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12th May 2022

REVIEW: Constellations is equal parts hilarious and heartbreaking

Rory Cashin

The play runs in Dublin until early June.

Maybe it is because of the last two years of having so many decisions left unmade – and mostly out of our control – but it does feel like the big question being asked over and over again is “What if…?”

For such a critically and commercially forgotten-about movie, Sliding Doors has somehow left a longer lasting impact than most, perhaps because it so perfectly funnelled that question down to a single moment. In one reality, Gwyneth Paltrow misses the train and doesn’t catch her partner cheating. In the other, she makes the train and finds him in bed with another woman.

That is similar to the central premise of Constellations, which sees Roland (Brian Gleeson) and Marianne (Sarah Morris) meet at a mutual friend’s barbecue. She flirts, but he cuts her off immediately, he’s in a relationship. The lights in the auditorium go out. They come back on, and the scene resets, with some slight changes. This happens six or seven more times, each interaction ever so slightly different, until we land on one where they’re both single, they’re both enjoying the flirting, and we’re on to the next landmark moment in their relationship.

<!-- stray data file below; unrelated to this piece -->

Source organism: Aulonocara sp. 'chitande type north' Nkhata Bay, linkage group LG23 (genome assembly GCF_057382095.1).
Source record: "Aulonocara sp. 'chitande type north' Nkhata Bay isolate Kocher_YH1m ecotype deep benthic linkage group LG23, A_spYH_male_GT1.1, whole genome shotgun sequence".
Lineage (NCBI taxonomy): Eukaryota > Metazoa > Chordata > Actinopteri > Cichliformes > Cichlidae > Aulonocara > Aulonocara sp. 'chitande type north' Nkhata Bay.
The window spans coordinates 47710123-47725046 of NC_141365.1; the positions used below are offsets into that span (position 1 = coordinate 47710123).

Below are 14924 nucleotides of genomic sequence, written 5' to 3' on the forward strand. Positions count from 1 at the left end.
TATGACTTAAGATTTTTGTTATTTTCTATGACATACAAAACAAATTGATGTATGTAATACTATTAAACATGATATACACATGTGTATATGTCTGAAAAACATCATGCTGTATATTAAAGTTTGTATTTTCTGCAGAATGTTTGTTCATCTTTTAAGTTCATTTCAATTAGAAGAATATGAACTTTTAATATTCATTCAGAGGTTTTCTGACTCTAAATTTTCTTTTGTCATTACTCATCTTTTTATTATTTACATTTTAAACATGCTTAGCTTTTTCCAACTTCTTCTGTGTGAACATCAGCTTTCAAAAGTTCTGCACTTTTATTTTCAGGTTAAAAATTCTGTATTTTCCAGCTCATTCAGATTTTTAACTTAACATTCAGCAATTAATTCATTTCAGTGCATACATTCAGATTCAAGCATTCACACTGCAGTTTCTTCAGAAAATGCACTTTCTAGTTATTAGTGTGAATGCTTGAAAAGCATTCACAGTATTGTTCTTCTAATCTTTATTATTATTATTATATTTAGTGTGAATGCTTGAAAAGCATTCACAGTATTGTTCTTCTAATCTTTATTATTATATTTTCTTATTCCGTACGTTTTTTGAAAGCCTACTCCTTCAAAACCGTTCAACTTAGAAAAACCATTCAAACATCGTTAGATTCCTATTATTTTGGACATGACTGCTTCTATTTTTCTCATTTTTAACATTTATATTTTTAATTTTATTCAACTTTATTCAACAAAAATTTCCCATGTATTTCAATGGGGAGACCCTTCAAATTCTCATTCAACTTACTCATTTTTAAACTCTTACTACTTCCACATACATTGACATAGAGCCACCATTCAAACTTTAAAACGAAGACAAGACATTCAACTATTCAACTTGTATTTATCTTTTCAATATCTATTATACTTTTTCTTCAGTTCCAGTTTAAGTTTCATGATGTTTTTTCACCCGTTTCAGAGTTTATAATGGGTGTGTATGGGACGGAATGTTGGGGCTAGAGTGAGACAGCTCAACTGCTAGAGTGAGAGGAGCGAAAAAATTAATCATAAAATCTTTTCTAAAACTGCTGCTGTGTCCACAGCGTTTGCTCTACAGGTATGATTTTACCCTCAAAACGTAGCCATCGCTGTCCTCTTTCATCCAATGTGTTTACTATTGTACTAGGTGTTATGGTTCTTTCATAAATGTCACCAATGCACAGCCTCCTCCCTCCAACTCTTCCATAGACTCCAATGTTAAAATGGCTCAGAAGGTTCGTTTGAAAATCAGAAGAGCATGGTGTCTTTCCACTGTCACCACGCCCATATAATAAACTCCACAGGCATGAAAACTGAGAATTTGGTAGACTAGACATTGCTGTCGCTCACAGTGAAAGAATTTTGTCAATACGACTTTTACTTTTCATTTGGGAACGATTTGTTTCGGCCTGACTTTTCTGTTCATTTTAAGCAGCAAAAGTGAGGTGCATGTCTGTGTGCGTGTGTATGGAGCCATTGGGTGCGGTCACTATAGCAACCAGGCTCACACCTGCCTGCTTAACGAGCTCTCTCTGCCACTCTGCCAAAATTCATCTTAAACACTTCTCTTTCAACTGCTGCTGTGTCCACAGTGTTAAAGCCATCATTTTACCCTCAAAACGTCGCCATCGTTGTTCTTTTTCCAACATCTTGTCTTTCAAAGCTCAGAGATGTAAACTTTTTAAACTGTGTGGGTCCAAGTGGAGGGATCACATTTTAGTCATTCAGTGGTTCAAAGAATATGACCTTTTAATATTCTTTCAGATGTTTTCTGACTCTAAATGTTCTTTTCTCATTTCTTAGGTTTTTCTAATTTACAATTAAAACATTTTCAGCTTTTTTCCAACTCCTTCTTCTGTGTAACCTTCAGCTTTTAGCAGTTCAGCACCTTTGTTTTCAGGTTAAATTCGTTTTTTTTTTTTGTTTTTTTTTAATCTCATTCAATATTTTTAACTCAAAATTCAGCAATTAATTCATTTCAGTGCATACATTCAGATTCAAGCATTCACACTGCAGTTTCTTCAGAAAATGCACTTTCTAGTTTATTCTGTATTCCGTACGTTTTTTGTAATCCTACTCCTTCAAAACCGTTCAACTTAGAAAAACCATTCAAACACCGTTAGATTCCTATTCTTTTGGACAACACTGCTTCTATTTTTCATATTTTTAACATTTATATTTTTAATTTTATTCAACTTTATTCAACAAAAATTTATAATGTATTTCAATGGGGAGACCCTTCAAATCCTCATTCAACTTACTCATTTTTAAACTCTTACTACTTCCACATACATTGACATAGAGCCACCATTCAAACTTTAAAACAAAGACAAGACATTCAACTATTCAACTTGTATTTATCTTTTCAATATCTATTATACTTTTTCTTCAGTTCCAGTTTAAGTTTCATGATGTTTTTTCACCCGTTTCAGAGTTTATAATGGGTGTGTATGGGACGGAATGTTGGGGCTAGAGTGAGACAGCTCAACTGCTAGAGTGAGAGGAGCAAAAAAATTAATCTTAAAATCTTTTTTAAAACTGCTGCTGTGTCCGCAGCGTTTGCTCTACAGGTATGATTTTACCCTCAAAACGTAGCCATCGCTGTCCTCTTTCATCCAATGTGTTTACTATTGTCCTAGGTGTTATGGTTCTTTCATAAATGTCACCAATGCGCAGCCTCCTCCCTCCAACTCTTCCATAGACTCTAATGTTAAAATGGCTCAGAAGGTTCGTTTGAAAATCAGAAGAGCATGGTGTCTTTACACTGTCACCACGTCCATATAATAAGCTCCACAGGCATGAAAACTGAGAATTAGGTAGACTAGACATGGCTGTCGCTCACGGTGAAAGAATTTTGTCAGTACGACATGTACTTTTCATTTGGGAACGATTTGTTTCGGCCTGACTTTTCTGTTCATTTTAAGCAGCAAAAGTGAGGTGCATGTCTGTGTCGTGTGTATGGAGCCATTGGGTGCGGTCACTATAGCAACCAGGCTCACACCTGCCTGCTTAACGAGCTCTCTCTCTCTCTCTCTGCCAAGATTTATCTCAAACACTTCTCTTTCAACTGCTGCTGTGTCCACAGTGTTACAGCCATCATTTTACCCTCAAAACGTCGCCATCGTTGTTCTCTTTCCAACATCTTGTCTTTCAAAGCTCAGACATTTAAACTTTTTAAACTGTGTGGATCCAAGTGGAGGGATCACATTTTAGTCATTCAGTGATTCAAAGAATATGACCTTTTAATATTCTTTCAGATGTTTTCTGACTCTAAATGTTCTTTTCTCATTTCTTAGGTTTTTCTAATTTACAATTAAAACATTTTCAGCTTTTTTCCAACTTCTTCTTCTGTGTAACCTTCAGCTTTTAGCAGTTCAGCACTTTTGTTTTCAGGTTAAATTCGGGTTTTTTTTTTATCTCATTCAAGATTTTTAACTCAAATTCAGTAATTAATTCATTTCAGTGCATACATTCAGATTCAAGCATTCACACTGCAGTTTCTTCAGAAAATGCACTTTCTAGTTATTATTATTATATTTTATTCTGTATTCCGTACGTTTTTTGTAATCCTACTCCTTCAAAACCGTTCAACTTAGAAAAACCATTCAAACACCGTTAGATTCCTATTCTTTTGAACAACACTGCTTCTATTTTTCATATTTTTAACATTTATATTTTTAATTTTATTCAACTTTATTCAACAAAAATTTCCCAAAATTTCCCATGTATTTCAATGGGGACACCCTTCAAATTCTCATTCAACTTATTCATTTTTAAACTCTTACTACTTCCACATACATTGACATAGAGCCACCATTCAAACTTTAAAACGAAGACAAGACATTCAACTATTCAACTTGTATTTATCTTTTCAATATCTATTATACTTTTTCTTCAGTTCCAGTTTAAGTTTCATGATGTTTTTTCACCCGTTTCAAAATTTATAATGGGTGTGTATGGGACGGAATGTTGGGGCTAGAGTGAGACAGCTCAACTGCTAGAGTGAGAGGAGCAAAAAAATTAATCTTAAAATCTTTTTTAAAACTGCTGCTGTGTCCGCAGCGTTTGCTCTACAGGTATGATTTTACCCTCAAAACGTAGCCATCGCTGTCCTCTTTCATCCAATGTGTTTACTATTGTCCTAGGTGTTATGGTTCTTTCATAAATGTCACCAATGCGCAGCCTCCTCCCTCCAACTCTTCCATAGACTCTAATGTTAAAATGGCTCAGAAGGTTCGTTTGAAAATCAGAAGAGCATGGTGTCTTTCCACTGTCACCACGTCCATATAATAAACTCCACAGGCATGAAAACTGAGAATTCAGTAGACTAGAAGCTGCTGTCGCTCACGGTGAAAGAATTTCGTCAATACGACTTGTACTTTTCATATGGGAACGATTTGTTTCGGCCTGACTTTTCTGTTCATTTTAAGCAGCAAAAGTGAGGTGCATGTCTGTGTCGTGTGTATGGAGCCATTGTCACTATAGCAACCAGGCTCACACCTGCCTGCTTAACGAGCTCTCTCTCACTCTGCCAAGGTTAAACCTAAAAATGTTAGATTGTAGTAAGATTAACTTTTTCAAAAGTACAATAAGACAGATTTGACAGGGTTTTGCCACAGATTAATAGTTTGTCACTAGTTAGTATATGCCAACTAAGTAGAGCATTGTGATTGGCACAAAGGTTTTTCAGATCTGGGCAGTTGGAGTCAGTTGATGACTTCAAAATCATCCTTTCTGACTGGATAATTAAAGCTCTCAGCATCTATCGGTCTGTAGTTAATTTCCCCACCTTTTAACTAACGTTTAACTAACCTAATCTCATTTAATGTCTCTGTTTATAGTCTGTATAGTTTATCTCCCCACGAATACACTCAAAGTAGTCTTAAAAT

Their first night alone back in her place. Their first big fight. Their reunion. The story powers through these highlights and lowlights, replaying them all over and over again, each iteration different to the last, sometimes in tiny ways, sometimes in gargantuan ways. It ties back to Marianne’s job as a scientist who studies the quantum realm (yes, it is a real thing, not just a Marvel thing), and the endless possibilities that branch off from our reality with each decision left unmade.

Clip via Gate Theatre Dublin

It is all leading up to a revelation about Marianne’s illness, scenes from which are interspersed all the way throughout the play’s succinct 75-minute runtime, reminding us that, yes, all roads will eventually end in some kind of sorrow, but how we react to that ensuing sadness is perhaps the most difficult and important decision we’ll ever make.

The minimalist staging ensures we keep all eyes on Gleeson and Morris; a collection of amber-lit chandeliers provide the mood, while a slightly slanted glass floor and ceiling infinitely reflect back upon each other. The duo are fantastic together, generating real chemistry, grounding what could be a heady concept in some real emotionality.

The script jumps back and forth between comedy and tragedy, not afraid to make some low-brow jokes (“soggy sausages!”) or go off on a tangent about the lifespan of bees, because it is so sure-footed in the path it wants to take us all down.

Constellations will be performed at the Gate Theatre in Dublin until Thursday, 2 June.

Full details on timings and prices can be found here.

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